Index of Farm Planning Tips 
001 - What to consider when applying for planning permission on your farm 
002 - Deciding where to site an agricultural building on your farm 
Deciding where to site a new agricultural building on your farm

002 - Deciding where to site an agricultural building on your farm 

1. Identify the size and type of the agricultural building that you intend to erect, which will include: 
a. Length 
b. Width 
c. Height to eaves 
d. Roof pitch 
e. Doors 
 
2. What type of floor needs to be inside the building to make it fit for purpose? 
 
3. Where will you locate the doors on the building and how does this work in terms of maximising the use of the floor area? 
 
4. What hardstanding and access arrangements need to be put in place around the building? 
 
5. What is the intended purpose for the building? 
a. Will it be a grain store and therefore located in close proximity to existing grain handling and drying equipment? 
b. Will it be a livestock building and can the type of livestock mix with other or existing livestock? 
c. Is it for farm machinery storage and therefore is it accessible and secure? 
 
6. Can lorries get to the building if needed? 
 
7. Consider the siting in the context of future re-use potential. This may not be in your current mind but in 25 years time, where buildings are sited in close proximity to one another this can cause access and parking issues. 
 
8. Are there limitations in terms of topography, electricity or other services such as water and gas mains? 
 
9. How will the rainwater and surface water be disposed of following construction of the building? 
 
10. Does the building need to be within an existing farmyard? 
What to consider when applying for planning permission on your farm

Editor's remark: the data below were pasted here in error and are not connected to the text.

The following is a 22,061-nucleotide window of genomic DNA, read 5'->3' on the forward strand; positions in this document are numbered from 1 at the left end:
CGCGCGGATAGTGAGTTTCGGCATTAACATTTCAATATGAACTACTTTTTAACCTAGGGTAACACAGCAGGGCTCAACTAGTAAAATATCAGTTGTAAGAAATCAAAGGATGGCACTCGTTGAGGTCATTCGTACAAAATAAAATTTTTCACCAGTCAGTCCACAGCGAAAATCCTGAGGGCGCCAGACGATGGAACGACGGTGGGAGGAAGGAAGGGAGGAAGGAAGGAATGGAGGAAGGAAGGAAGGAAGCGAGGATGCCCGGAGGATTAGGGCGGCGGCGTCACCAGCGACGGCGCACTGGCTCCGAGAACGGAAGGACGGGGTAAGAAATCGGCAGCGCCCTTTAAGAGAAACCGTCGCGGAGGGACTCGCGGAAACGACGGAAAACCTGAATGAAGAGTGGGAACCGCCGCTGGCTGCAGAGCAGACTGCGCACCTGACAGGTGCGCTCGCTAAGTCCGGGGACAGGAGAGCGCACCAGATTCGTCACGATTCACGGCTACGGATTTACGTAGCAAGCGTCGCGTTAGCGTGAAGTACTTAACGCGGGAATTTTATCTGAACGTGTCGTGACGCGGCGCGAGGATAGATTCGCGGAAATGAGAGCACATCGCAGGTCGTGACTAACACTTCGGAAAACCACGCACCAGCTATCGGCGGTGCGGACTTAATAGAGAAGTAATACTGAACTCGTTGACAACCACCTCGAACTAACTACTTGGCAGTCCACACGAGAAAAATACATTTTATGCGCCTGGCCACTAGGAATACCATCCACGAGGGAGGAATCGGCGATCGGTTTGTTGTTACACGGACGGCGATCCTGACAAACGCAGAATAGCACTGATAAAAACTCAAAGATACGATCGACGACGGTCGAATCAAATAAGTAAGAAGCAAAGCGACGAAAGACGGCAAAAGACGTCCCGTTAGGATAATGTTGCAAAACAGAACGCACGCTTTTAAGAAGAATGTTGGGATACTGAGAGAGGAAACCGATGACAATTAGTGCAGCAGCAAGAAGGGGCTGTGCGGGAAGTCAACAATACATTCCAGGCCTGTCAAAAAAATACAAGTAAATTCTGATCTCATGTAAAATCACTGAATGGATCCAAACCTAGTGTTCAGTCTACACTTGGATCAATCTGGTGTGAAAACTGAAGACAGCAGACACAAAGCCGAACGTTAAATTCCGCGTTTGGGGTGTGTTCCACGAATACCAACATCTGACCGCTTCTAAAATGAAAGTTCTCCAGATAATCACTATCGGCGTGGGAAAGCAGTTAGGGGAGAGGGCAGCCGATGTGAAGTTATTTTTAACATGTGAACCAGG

001 - What to consider when applying for planning permission on your farm 

There are a wide range factors that need to be taken into consideration when you apply for planning permission on your farm. You need to: 
 
1. Identify the proposal that you would like to achieve in respect of an intended outcome. 
 
2. Establish the most suited application type, i.e. full planning permission, outline planning permission, permitted development, certificate of lawfulness etc. 
 
3. Understand and analyse surrounding uses to your proposal as this can impact the process or outcome of an application. Consideration should be given to whether the surrounding uses are residential, commercial, leisure, tourism, agricultural etc. The surrounding uses may also influence the type of application that you submit. 
 
4. Establish external and accompanying reports that will be required, which could include but not limited to structural surveys, flood risk assessments, landscape and visual impact assessments, ecology surveys, heritage statements, highway studies and surveys. The type of surveys and extent of surveys and reports will be influenced by the nature of your proposal and local designations made by the Local Planning Authority. 
 
5. Always ensure that you fully understand the extent of the options related with your planning proposal and link these to your final objectives. 
 
 
 
 
 
 
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